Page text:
The company works with a wide range of providers, from vendor giants that provide hardware to smaller suppliers who are market-leaders in their field such as Quintiq, a producer of optimisation software.
“The work we’re doing with them is to look at our overall supply chain network and model it and look at how we can make it even more efficient, by driving further efficiencies into the network,” Court said.
“We have quite a broad spectrum of providers, from the generic IT providers such as IBM and BT, through to specialist niche providers who help us deliver differentiation in the market through technology.”
Transforming the business
Court has also made big changes to Eddie Stobart’s core operational systems. He’s led a complete refresh of its warehouse management technology estate, and back office systems from HR and people-related technologies through to financial systems.
The 48-year-old haulage company wasn’t known for innovation when Court joined in 2014, but it has since become integral to business. Court has helped achieve this by communicating the potential benefits of technology and then providing the evidence.
“You need some early successes in technology just to show that the team are capable of delivering and can add value through the solutions,” he said.
“And it’s asking for a bit of trust and confidence that the investments will benefit the organisation and become an intrinsic part of us as we grow and diversify.
“It’s a combination of factors, and the more success that we’ve enjoyed, the more trust that’s been placed in us as a team.”
IT in IPOs
Eddie Stobart’s enhanced technology estate was a big factor when the company listed on the London Stock Exchange in 2017.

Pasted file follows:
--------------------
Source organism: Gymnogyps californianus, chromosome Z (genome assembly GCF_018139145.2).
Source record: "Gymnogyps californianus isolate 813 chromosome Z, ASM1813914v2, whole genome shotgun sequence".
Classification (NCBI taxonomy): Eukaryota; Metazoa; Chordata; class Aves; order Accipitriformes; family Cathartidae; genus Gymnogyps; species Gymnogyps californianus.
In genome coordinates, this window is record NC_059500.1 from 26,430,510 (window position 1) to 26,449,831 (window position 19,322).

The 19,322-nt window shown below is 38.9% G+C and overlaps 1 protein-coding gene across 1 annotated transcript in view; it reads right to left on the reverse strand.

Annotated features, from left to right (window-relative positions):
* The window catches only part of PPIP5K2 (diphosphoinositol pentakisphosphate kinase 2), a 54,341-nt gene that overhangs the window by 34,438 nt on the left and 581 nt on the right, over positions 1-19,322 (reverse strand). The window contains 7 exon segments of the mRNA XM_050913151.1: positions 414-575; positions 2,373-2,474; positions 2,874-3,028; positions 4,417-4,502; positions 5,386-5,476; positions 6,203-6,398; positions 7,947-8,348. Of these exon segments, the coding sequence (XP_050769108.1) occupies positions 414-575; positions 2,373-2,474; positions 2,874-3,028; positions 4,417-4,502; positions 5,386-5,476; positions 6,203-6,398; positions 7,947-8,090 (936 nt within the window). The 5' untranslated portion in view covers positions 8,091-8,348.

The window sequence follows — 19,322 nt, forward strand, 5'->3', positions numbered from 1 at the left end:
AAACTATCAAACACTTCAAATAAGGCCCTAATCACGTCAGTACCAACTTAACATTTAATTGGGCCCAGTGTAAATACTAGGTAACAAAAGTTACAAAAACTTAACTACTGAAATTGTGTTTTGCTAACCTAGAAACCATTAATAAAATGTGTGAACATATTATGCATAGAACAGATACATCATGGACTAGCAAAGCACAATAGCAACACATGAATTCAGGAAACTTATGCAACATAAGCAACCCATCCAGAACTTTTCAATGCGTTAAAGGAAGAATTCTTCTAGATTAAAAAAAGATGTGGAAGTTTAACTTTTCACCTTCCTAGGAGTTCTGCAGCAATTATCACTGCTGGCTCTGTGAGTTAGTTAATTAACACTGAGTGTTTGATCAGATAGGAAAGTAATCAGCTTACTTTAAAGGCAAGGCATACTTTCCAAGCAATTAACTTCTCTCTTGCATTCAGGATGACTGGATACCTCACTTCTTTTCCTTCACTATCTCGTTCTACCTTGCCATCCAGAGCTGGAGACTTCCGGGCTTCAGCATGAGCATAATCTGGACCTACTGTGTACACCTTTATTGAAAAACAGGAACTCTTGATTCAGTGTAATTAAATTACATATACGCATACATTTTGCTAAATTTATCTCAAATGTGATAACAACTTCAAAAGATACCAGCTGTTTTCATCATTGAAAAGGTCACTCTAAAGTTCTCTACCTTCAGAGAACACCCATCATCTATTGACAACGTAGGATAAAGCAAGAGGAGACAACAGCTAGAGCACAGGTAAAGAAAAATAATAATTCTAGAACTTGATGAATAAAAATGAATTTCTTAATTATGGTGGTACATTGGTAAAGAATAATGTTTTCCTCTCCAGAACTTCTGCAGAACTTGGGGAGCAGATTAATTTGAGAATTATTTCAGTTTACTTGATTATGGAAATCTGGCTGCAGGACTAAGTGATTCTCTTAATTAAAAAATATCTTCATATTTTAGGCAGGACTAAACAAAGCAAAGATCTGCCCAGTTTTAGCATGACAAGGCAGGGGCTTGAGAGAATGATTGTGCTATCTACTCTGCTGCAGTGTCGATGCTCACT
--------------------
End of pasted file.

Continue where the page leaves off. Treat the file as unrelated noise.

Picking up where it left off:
“When we took the business to the market, part of our proposition was the fact that we were improving the business through targeted investments in technology,” Court said.
“We were able to demonstrate to potential investors that we had great technology and also that we had the potential to further improve that technology.”
The company embarked on a series of presentations and forums for investors to understand who they were and how they operate as a business.
Technology was discussed in the majority of those, a reflection of its growing value to a business. Investors have become tech-savvy and expect companies to have a credible technology strategy and investment plan.
“In the vast majority of businesses today, potential investors expect businesses to be investing in their own digital agenda,” Court said.
Court’s strategy for the future is focused on transparency, control, detailed insight into operations, simplifying and streamlining of processes, and “keeping the lights on” through the provision of secure, scalable and reliable technologies.
He also has his eye on some emerging technologies. Eddie Stobart is exploring the opportunities in blockchain through discussions with a number of potential partners and customers.
[Also read: CIO UK podcast episode 3 – Blockchain and distributed ledger technology]
Court says that it’s too soon to reveal any concrete plans, but he believes the tech is here to stay. Before it becomes part of the company, he wants to find some solid business cases in the areas that will add most value to the business, and partners he can work with to conduct some trials.
He envisions an even bigger role for AI in Eddie Stobart’s future.
“Our optimisation technologies utilise some AI, and whereas in years gone by there was a lot of hype surrounding AI, we believe it’s actually here now in a usable form and has sufficiently matured to exploit,” he said.
“It forms part of our go-forward strategy that we’re actively pursuing at the moment. It’s an exciting time to be in supply chain.”